Posted By Claire on January 2, 2016
On 2nd January 1536, Eustace Chapuys, the imperial ambassador, arrived at the dying Catherine of Aragon’s bedside in Kimbolton Castle. He wrote to Emperor Charles V on 9th January of his four-day visit to Catherine:
“As I stated in my despatch of the 30th of December ult°., almost immediately after closing it I mounted my horse in order to repair in all possible haste to the Queen’s residence, followed by a numerous suite of my own servants and friends. Arrived at Kimbolton, the Queen sent immediately for me; and lest people should imagine that her illness was a feint, and also for fear of a friend of Cromwell’s whom that secretary had sent to accompany me, or rather to act as a spy on my movements and report what I might say or do during my visit, she (the Queen) was of opinion – as I also was – that the said guide, as well as the principal officers of her household, such as her own chamberlain, who had not seen her for more than a year, and many others, should witness the interview. After making my reverence, and kissing the Queen’s hand, she was pleased, out of sheer kindness and benevolence, and without any occasion or merit it on my part, to thank me for the many services which, she said, I had rendered her on former occasions, as well as the trouble I had taken in coming down to visit her, at a time too when, if it should please God to take her to Himself, it would at least be a consolation to die as it were in my arms, and not all alone like a beast.
I failed not to give her on this occasion all possible hope of a speedy recovery, as well as of the prospect there was of her being shortly removed to other quarters, since the King, of his own accord, had recently offered to let her choose among various royal manors of his own that he named to me, and likewise to pay certain arrears of pension due to her, adding for her greater consolation that the King had been very sorry to hear of her illness.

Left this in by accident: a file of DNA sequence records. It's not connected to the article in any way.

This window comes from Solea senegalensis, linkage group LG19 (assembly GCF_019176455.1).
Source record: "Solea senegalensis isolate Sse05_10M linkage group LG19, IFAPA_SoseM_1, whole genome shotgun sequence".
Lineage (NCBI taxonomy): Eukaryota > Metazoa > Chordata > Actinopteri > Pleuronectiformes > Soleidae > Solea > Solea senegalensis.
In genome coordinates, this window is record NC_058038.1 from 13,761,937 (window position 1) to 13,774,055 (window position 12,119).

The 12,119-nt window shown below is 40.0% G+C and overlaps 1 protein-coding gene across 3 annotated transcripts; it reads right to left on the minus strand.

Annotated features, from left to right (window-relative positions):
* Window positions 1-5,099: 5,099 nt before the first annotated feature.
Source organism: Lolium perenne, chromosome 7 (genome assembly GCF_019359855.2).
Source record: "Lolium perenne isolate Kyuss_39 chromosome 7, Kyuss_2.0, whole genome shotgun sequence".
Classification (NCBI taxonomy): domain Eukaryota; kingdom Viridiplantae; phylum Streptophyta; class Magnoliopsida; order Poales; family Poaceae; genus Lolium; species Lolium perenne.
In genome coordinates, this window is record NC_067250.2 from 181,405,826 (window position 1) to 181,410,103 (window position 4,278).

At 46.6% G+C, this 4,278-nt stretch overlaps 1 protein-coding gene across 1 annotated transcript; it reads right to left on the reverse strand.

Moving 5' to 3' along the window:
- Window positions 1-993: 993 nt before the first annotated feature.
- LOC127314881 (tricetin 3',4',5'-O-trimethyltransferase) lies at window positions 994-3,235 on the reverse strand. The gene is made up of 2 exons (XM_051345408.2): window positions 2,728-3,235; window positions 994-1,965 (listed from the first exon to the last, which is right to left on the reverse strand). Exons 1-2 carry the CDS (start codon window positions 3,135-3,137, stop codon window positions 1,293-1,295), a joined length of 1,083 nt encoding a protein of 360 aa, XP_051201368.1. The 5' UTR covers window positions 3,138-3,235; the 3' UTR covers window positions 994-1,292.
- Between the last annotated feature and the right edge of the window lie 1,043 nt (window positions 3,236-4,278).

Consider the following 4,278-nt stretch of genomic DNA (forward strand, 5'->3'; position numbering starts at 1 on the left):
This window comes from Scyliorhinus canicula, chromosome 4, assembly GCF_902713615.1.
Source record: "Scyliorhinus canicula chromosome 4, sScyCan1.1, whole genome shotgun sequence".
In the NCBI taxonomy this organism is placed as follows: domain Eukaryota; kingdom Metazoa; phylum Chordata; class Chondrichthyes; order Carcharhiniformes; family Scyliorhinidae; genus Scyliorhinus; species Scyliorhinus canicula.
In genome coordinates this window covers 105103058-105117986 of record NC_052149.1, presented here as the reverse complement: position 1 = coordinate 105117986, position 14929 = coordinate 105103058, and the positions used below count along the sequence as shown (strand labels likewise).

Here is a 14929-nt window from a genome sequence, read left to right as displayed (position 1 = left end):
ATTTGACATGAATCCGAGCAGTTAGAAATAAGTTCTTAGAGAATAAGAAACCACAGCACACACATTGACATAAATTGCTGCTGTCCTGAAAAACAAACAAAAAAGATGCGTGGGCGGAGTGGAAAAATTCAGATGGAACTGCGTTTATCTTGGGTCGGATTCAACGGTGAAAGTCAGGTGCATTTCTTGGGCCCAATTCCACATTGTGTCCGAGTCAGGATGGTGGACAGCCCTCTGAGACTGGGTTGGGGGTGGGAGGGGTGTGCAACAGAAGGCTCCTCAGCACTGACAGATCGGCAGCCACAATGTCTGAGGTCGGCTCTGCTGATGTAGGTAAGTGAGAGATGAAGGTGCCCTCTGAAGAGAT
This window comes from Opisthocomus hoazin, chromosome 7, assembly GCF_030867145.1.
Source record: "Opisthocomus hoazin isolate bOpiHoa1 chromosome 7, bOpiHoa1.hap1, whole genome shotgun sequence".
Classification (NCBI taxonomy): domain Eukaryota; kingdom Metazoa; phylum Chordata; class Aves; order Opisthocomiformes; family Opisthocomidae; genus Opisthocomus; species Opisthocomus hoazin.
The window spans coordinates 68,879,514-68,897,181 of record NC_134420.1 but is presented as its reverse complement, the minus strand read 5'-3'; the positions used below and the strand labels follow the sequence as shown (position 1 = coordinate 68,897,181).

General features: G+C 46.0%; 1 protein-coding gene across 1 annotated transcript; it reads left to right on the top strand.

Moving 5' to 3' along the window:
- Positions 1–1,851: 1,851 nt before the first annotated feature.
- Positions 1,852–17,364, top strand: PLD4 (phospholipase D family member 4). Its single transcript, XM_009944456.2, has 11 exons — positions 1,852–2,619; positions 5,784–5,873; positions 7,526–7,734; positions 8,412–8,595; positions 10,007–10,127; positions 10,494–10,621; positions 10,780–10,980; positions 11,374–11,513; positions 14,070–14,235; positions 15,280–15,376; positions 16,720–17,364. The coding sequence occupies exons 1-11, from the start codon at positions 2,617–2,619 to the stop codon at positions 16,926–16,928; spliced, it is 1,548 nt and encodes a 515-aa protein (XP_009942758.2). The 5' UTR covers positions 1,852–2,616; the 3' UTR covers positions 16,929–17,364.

After this I entreated her to take courage, and do her best to get well. If not entirely for her own sake, I said she ought at least to consider that on her recovery and life depended in a great measure the union, peace, and welfare of Christendom, To enforce which, I made use of several arguments. as previously preconcerted between her and myself, through the intermediary of a third person, all this being said aloud that the guide I have alluded to, and several others present at the interview, might, if necessary, report our conversation, and my words be the cause of greater care being taken to preserve her life.
After some more conversation on the above topics the Queen bade me retire and rest after the fatigues of my journey. She herself longed for some, as she had not slept two hours for the last six days. Not long after this she again sent for me, and we talked together for two long hours; and I must say that although, for fear of overtiring her, I made several attempts to get up and leave the room, she would not hear of it, saying that I afforded her great pleasure and consolation by remaining where I was.”
You can read the rest of Chapuys’ letter in Calendar of State Papers, Spain, on the British History Online website. Chapuys visited Catherine every afternoon for two hours over four days and left for London on 6th January 1536, believing her to be on the mend.
Catherine of Aragon died on 7th January 1536 and you can read more about her last days in my article The Death of Catherine of Aragon.
Notes and Sources
- ‘Spain: January 1536, 1-20’, in Calendar of State Papers, Spain, Volume 5 Part 2, 1536-1538, ed. Pascual de Gayangos (London, 1888), pp. 1-10 http://www.british-history.ac.uk/cal-state-papers/spain/vol5/no2/pp1-10 [accessed 1 January 2016].